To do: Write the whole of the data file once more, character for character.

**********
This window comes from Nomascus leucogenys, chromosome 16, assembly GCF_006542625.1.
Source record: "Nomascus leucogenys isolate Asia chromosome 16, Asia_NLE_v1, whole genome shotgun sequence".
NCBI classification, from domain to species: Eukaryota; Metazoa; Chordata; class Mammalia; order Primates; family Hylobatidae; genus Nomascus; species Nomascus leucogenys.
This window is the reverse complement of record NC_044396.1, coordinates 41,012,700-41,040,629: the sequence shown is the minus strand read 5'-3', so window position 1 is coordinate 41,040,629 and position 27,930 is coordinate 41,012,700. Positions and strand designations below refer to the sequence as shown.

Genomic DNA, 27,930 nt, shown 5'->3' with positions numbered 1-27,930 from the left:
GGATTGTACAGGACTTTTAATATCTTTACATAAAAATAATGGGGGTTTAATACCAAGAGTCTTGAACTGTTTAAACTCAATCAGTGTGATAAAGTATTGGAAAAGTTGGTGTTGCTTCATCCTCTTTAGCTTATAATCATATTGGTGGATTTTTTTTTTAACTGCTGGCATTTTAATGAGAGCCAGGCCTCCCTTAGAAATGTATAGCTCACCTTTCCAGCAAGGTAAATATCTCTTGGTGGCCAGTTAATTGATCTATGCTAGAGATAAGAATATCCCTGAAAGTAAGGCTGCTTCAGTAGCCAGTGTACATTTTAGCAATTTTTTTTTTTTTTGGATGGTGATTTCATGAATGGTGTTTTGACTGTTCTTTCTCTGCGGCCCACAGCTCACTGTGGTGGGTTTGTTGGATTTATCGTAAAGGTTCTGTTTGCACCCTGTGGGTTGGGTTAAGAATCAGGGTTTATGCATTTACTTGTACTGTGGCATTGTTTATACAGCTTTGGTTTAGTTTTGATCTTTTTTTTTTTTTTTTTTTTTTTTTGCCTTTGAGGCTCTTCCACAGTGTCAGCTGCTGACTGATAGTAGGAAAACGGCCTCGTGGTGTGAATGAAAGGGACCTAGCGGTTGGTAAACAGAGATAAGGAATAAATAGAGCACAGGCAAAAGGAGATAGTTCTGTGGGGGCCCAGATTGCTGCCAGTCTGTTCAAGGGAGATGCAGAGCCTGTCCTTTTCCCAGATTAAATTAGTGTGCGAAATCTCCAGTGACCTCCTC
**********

This window comes from Nomascus leucogenys, chromosome 16, assembly GCF_006542625.1.
Source record: "Nomascus leucogenys isolate Asia chromosome 16, Asia_NLE_v1, whole genome shotgun sequence".
NCBI classification, from domain to species: Eukaryota; Metazoa; Chordata; class Mammalia; order Primates; family Hylobatidae; genus Nomascus; species Nomascus leucogenys.
This window is the reverse complement of record NC_044396.1, coordinates 41,012,700-41,040,629: the sequence shown is the minus strand read 5'-3', so window position 1 is coordinate 41,040,629 and position 27,930 is coordinate 41,012,700. Positions and strand designations below refer to the sequence as shown.

Genomic DNA, 27,930 nt, shown 5'->3' with positions numbered 1-27,930 from the left:
GGATTGTACAGGACTTTTAATATCTTTACATAAAAATAATGGGGGTTTAATACCAAGAGTCTTGAACTGTTTAAACTCAATCAGTGTGATAAAGTATTGGAAAAGTTGGTGTTGCTTCATCCTCTTTAGCTTATAATCATATTGGTGGATTTTTTTTTTAACTGCTGGCATTTTAATGAGAGCCAGGCCTCCCTTAGAAATGTATAGCTCACCTTTCCAGCAAGGTAAATATCTCTTGGTGGCCAGTTAATTGATCTATGCTAGAGATAAGAATATCCCTGAAAGTAAGGCTGCTTCAGTAGCCAGTGTACATTTTAGCAATTTTTTTTTTTTTTGGATGGTGATTTCATGAATGGTGTTTTGACTGTTCTTTCTCTGCGGCCCACAGCTCACTGTGGTGGGTTTGTTGGATTTATCGTAAAGGTTCTGTTTGCACCCTGTGGGTTGGGTTAAGAATCAGGGTTTATGCATTTACTTGTACTGTGGCATTGTTTATACAGCTTTGGTTTAGTTTTGATCTTTTTTTTTTTTTTTTTTTTTTTTTGCCTTTGAGGCTCTTCCACAGTGTCAGCTGCTGACTGATAGTAGGAAAACGGCCTCGTGGTGTGAATGAAAGGGACCTAGCGGTTGGTAAACAGAGATAAGGAATAAATAGAGCACAGGCAAAAGGAGATAGTTCTGTGGGGGCCCAGATTGCTGCCAGTCTGTTCAAGGGAGATGCAGAGCCTGTCCTTTTCCCAGATTAAATTAGTGTGCGAAATCTCCAGTGACCTCCTC